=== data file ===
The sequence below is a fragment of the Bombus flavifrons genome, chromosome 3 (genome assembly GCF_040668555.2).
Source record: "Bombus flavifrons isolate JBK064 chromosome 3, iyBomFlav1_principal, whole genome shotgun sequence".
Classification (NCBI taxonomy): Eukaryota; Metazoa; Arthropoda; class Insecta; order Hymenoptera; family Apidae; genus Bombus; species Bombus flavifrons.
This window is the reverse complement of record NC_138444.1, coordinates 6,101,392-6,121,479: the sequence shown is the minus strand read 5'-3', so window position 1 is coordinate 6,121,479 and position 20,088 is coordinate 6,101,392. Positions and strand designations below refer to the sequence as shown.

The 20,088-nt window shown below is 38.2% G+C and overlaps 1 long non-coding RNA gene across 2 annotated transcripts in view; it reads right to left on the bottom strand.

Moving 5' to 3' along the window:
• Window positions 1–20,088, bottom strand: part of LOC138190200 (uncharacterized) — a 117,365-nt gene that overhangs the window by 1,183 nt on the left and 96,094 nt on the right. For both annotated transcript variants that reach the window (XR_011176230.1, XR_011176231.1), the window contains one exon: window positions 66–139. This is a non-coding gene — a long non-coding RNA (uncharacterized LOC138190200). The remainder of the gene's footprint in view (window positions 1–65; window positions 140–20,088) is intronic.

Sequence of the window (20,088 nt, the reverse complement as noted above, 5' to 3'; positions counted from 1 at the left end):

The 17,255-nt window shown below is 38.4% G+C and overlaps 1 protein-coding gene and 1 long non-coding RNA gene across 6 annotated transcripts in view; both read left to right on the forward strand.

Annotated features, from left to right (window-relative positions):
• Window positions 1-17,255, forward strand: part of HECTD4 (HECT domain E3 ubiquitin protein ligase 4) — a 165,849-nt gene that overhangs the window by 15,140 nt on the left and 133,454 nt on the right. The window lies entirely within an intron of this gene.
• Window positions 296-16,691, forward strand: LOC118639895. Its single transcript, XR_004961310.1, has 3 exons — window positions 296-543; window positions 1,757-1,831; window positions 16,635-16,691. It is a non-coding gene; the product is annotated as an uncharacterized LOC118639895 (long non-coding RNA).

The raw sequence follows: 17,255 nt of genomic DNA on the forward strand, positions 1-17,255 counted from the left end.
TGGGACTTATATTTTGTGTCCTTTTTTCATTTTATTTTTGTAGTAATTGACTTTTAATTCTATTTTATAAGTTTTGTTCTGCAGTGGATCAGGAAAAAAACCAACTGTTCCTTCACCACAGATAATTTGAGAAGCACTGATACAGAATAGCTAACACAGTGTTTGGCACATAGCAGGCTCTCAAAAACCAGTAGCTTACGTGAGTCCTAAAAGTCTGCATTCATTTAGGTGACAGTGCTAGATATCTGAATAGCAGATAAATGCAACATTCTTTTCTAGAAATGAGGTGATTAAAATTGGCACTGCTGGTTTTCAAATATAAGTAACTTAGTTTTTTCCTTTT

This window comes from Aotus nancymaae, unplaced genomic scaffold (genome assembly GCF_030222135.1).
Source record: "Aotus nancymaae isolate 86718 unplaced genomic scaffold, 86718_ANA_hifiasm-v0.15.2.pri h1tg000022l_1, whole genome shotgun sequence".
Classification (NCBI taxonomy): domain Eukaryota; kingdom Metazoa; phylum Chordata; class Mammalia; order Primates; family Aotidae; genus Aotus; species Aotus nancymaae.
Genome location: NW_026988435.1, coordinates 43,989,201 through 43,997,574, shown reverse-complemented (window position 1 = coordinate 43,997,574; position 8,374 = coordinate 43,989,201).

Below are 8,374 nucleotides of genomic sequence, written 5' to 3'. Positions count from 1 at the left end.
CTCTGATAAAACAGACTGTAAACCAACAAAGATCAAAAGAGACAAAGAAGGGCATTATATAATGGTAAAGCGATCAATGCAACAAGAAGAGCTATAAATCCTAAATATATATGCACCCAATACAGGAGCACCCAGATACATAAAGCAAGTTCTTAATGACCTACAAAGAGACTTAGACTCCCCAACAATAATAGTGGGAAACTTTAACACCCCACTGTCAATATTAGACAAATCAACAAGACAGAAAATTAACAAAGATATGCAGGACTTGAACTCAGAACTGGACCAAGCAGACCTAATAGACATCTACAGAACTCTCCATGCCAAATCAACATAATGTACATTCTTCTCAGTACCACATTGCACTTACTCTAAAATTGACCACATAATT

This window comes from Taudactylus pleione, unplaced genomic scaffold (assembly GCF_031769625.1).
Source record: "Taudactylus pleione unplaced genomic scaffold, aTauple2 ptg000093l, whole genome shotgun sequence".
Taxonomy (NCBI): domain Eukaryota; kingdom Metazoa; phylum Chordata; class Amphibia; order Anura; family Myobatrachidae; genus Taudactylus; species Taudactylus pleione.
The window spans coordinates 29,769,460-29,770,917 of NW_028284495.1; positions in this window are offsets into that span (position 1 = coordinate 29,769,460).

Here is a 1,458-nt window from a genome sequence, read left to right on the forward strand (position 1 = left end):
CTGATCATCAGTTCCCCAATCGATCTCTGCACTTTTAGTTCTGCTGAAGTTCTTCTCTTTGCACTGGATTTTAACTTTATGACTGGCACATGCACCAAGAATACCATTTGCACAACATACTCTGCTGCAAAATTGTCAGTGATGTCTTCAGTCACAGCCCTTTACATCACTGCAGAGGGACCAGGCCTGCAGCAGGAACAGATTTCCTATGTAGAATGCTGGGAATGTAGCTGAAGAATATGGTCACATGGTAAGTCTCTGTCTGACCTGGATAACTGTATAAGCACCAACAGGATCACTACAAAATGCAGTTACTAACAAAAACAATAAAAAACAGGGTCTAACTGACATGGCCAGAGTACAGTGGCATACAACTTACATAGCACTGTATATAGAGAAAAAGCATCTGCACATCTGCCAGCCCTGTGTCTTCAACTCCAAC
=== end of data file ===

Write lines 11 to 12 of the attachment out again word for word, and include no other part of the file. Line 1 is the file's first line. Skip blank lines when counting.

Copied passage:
• Window positions 1-17,255, forward strand: part of HECTD4 (HECT domain E3 ubiquitin protein ligase 4) — a 165,849-nt gene that overhangs the window by 15,140 nt on the left and 133,454 nt on the right. The window lies entirely within an intron of this gene.
• Window positions 296-16,691, forward strand: LOC118639895. Its single transcript, XR_004961310.1, has 3 exons — window positions 296-543; window positions 1,757-1,831; window positions 16,635-16,691. It is a non-coding gene; the product is annotated as an uncharacterized LOC118639895 (long non-coding RNA).